The Repeated Setbacks of HIV Vaccine Development Laid the Groundwork for SARS-CoV-2 Vaccines
The decades-long effort to produce a workable HIV vaccine has hardly been a waste of public and private resources. To the contrary, the scientific know-how acquired along the way has served as the critical foundation for the development of vaccines against the novel, pandemic SARS-CoV-2 virus. We retell the real-world story of HIV vaccine research - with all its false leads and missteps - in a way that sheds light on the current state of the art of antiviral vaccines. We find that HIV-related R&D had more than a general spillover effect. In fact, the repeated failures of HIV vaccine trials have served as a critical stimulus to the development of successful vaccine technologies today. We rebut the counterargument that HIV vaccine development has been no more than a blind alley, and that recently developed vaccines against COVID-19 are really descendants of successful vaccines against Ebola, MERS, SARS-CoV-1 and human papillomavirus. These successful vaccines likewise owe much to the vicissitudes of HIV vaccine development.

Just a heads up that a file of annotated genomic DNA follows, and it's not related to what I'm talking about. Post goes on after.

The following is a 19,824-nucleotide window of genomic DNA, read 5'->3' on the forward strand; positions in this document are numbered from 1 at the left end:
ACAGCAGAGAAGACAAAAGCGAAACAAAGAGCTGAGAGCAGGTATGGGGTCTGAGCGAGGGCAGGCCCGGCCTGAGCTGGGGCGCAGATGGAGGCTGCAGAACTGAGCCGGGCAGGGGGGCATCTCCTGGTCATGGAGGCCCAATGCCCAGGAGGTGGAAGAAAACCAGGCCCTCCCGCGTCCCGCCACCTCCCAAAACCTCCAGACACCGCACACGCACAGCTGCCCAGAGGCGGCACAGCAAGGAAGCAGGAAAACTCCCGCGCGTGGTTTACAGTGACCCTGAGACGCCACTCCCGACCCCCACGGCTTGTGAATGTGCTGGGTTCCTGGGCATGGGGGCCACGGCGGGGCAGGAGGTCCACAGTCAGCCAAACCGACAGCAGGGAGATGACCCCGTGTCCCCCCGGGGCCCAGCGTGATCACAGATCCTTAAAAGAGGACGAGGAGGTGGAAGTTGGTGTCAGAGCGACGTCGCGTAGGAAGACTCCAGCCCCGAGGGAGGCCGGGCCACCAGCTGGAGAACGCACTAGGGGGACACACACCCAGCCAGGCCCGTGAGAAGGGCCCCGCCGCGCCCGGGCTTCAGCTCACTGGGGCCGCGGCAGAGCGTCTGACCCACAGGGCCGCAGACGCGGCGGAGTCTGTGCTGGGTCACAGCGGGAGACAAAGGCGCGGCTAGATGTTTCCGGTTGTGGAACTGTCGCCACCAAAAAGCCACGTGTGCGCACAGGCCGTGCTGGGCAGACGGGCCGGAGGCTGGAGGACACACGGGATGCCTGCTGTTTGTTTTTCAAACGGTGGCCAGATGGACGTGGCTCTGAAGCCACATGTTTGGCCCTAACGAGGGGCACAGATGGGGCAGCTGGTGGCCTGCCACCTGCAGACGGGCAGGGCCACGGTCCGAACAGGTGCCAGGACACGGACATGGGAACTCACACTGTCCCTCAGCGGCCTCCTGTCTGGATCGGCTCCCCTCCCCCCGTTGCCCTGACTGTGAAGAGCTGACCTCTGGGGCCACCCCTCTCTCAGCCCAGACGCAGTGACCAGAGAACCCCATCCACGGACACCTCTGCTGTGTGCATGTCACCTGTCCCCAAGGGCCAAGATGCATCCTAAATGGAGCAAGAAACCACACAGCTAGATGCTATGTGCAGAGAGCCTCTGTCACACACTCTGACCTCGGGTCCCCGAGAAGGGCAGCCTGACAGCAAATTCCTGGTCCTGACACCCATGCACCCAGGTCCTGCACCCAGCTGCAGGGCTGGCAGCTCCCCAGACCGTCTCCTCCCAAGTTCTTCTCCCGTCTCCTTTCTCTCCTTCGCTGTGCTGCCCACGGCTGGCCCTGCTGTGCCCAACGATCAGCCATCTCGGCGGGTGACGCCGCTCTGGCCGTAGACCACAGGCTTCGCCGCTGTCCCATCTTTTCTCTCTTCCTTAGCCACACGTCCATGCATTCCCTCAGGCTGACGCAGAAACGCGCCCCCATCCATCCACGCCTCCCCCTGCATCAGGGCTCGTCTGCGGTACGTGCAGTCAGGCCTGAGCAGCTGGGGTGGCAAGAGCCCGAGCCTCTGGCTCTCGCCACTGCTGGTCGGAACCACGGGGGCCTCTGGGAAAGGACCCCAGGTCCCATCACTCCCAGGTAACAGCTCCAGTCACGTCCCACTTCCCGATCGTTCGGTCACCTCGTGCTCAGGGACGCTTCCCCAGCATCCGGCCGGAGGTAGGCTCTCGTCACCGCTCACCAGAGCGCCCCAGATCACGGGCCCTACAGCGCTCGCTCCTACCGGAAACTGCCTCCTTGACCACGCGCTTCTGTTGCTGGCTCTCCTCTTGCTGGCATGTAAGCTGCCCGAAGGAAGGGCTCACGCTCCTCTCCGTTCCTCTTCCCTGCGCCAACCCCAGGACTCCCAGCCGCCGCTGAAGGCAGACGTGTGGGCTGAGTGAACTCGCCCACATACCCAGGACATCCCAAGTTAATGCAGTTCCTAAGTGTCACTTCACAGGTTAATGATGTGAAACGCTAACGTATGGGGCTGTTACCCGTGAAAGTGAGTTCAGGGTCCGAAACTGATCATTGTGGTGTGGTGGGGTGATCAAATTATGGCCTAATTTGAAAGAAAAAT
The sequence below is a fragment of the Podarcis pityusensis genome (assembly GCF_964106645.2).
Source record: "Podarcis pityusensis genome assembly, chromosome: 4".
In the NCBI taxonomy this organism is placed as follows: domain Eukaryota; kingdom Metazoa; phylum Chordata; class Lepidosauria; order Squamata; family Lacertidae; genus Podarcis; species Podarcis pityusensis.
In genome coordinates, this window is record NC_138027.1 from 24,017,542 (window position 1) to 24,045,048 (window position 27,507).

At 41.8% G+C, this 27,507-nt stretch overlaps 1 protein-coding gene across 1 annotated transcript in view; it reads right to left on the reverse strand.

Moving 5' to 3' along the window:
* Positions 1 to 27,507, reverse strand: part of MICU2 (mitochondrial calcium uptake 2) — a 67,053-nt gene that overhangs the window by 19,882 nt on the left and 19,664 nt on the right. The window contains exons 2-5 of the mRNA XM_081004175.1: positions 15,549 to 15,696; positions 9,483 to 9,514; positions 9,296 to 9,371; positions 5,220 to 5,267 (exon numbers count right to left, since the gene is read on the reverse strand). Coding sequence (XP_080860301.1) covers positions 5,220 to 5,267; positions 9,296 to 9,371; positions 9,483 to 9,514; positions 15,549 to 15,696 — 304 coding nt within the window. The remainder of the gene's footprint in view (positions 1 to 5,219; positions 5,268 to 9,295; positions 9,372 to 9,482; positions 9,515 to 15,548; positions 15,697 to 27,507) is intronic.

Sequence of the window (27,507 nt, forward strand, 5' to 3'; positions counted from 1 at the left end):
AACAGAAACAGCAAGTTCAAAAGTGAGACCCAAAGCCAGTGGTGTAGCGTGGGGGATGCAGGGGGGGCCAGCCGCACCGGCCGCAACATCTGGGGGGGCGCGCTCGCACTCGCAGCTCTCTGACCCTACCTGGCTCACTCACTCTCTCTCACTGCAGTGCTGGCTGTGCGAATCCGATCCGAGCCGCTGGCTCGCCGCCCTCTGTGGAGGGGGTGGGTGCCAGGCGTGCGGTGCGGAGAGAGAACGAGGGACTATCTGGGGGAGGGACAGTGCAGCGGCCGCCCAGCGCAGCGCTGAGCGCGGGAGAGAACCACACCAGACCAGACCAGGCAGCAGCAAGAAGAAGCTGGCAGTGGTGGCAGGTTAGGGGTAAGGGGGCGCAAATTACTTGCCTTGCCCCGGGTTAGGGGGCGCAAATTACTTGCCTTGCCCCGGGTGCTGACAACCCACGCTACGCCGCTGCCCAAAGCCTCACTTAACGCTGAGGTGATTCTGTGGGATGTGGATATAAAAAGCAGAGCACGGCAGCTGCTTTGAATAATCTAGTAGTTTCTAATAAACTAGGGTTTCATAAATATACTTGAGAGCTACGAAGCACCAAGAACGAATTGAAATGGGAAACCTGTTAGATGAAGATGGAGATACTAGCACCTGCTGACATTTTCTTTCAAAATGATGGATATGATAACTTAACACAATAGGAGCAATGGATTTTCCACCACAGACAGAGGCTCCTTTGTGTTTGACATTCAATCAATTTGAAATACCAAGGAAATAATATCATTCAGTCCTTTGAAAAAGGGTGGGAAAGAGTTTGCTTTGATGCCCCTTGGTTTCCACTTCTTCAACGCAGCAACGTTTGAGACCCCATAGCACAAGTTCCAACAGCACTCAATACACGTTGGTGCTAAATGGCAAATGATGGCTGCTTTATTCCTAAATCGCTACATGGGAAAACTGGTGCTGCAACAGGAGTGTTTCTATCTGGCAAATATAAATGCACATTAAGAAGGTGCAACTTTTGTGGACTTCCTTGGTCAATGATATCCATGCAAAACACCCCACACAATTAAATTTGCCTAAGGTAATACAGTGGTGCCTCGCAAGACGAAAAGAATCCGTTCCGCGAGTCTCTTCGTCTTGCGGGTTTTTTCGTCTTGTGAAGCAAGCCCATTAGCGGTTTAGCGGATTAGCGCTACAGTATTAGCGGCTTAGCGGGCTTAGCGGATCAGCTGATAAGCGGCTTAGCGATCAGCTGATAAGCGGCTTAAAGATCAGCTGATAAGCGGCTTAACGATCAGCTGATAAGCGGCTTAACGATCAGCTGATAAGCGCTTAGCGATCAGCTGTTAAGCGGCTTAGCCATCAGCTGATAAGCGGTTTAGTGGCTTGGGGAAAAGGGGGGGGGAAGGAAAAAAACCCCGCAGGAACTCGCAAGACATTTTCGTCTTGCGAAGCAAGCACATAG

The opinions expressed here are solely those of the author and do not represent the views of the Massachusetts Institute of Technology, Eisner Health, the National Bureau of Economic Research, or any other individual or organization. The author has no sources of research support to declare. The author has received no direct or indirect remuneration for this article. The author discloses that a family member, M. Scott Harris MD, is chief medical officer of Altimmune, a biopharmaceutical company with two COVID-19 vaccine prototypes currently in development. The author has no financial or other interests in Altimmune’s products, and no one employed by or affiliated with Altimmune had any part in drafting or reviewing this article. Otherwise, the author has no actual or potential conflicts of interest to declare.